On 18 November protesters in Kosovo clashed with police in Pristina for the second time in two days over the arrest of nationalist Alliance for the Future of Kosovo (AAK) MP Donika Kadaj Bujupi, who was accused of using tear gas and pepper spray in parliament a day earlier. The AAK and two other opposition parties, Initiative for Kosovo (NISMA) and the Vetevendosje movement (self-determination), have been halting parliament sessions since early October, in protest over the deals reached between Belgrade and Pristina this August. Earlier this month Kosovo’s president Atifete Jahjaga requested the Constitutional Court to suspend the deal in order to calm the tensions, but opposition MPs have vowed to continue their protests.
On the 17th MPs from the opposition parties threw tear gas during a parliamentary session for the fourth time, forcing ruling party MPs to continue the session with opposition parties present in another room in the building. Assembly chairman Kadri Veseli said that “due to extraordinary developments […] we decided to take extraordinary measures”. Prime Minister Isa Mustafa (Democratic League of Kosovo) condemned the MPs and said they performed “a criminal act” and “must be held accountable to the law”. Vetevendosje movement Vice President Albin Kurti used pepper spray against police, saying he “pointed the pepper spray at the prime minister and the government”, while “the police just happened to be in the wrong place”. A warrant was issued for his arrest. His house, alongside that of his colleague Albulena Krasniqi, was searched by police. Another Vetevendosje MP, Faton Topalli, is also wanted for his participation during the protest. The three opposition parties, in a joined statement, said that “police are responding to the orders of Isa Mustafa and [foreign minister] Hashim Thaci who are ready to transform Kosovo into a police state so as not to give up power”.
Meanwhile on the streets on the 17th protesters clashed with police, throwing rocks, bottles and petrol bombs. The police responded by using tear gas against the 150 protesters. The protesters are frustrated over the August deal with Serbia, especially over the deals on the ‘association’ of Serb municipalities in Northern Kosovo, which would give more authority to ethnic Serbs. The following days the protest continued, but this time it was focused on the arrest of Kadaj Bujupi and the warrants issued for further arrests of opposition members. Protesters again clashed with police and threw rocks and paint against government buildings, wounding one officer. Despite the warrant for his arrest, Kurti participated in the protests. In the courtyard of the Constitutional Court a hand grenade was discovered and detonated by police after the building was evacuated. It is not the first time protesters clashed with police in protests over the arrest of opposition members. In October Kurti was also accused of setting off pepper spray in parliament and as a result he was arrested, leading Vetevendosje activists to attack a police building in Pristina.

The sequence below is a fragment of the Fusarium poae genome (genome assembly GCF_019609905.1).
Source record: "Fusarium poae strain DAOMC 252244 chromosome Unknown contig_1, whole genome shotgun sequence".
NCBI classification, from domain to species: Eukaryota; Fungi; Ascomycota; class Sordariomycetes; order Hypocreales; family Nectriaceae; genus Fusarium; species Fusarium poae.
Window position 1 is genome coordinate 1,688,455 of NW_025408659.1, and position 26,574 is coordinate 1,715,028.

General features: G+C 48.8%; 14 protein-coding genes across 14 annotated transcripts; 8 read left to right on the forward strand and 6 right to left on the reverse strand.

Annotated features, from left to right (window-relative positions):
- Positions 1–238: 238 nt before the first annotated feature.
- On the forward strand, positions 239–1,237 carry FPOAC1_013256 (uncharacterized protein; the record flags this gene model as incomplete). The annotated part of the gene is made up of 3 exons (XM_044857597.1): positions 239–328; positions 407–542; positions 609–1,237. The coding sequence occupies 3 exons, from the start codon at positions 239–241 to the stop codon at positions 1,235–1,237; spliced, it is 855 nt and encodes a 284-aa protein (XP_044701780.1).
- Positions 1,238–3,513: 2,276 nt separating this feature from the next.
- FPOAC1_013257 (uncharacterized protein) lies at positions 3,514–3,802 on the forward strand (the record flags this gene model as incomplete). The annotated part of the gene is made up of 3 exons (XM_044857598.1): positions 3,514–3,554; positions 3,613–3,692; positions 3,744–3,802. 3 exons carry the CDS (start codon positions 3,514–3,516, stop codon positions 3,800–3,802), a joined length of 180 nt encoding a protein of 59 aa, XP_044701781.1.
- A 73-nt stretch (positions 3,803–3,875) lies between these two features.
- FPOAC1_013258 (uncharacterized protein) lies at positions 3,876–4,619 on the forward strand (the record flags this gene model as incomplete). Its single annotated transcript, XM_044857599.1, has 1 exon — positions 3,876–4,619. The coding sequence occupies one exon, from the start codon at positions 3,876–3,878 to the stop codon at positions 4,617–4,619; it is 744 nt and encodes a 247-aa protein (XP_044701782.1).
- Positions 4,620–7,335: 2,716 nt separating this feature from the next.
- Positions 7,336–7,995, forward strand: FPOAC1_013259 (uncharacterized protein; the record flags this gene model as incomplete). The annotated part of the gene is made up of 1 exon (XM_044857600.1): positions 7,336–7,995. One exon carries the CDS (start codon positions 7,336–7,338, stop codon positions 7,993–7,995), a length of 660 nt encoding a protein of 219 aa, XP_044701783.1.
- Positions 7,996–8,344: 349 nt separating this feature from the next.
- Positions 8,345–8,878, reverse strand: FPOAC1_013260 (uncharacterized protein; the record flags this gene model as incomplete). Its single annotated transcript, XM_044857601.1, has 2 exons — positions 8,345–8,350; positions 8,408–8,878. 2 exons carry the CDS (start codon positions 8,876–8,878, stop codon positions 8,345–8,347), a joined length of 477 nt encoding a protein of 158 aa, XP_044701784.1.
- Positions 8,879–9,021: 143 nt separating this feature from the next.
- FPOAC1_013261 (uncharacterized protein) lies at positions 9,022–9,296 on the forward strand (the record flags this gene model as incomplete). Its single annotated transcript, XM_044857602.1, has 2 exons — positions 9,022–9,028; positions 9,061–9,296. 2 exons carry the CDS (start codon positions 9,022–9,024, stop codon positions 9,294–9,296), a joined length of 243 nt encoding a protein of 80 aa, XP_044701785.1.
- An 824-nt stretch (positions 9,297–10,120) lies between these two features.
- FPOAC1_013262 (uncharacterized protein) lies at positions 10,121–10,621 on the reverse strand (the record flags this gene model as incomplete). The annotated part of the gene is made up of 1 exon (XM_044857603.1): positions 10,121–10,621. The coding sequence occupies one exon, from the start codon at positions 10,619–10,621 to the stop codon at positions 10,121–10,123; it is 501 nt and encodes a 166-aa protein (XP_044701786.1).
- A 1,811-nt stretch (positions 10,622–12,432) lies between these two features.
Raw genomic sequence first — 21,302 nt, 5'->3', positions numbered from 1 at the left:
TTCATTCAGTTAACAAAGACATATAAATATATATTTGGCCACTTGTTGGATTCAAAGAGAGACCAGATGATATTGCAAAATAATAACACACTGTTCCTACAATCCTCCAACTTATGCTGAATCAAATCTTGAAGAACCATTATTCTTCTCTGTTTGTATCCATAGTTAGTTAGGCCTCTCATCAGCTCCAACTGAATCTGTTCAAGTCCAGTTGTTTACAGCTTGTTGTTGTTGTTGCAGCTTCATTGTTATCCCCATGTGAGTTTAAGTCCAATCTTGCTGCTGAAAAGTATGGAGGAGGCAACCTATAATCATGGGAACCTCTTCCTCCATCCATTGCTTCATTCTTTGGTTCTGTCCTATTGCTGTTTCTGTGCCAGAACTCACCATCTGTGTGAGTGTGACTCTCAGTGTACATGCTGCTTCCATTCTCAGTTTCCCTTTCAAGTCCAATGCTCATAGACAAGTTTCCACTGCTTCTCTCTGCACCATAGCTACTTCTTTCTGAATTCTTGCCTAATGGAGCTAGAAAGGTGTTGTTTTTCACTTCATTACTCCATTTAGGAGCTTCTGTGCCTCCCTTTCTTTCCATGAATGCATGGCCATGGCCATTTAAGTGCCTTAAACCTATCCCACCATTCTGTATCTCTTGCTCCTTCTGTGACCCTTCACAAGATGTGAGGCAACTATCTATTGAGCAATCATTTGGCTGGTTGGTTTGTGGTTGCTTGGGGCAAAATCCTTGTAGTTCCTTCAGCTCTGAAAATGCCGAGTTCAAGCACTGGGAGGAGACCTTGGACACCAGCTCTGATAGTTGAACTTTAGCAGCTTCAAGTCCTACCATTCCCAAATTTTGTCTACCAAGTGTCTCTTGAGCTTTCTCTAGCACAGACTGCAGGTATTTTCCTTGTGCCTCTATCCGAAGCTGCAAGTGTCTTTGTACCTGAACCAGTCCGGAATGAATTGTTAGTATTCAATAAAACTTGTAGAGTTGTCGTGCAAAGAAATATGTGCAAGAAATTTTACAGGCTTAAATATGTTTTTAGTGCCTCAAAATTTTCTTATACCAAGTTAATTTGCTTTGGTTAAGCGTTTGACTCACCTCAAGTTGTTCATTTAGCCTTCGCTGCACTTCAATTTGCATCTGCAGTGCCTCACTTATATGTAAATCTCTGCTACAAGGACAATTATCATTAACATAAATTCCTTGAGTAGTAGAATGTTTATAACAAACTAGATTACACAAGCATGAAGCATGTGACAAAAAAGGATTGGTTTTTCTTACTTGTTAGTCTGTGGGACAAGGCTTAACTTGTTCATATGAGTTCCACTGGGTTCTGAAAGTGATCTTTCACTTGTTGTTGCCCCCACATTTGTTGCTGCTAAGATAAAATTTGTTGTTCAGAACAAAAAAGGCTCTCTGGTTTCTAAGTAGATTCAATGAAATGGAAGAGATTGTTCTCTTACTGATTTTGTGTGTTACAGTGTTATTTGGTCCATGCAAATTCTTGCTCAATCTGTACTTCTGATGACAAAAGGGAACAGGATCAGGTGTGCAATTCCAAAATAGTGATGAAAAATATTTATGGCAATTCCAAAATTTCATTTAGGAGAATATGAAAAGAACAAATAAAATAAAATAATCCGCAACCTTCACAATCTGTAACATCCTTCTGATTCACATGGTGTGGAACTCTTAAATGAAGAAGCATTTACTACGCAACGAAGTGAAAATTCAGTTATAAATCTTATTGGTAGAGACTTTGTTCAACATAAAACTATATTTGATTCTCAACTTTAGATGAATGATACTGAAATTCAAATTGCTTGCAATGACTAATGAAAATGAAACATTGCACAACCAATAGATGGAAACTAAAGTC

After the Constitutional Court suspended the deal, the parties in a joint statement promised to “continue their activities in an even more intense manner”. Since then, they have disrupted various parliamentary sessions and orchestrated protests. Serbia meanwhile has criticized the situation in Kosovo and said that “this is really ruining the atmosphere of dialogue and further reducing communication”. The Constitutional Court is expected to resume its work on the Serbia deal in January. The opposition parties have said they would “not go back to the normal [parliamentary] session until the fulfillment of our requests: withdrawal of the agreements”.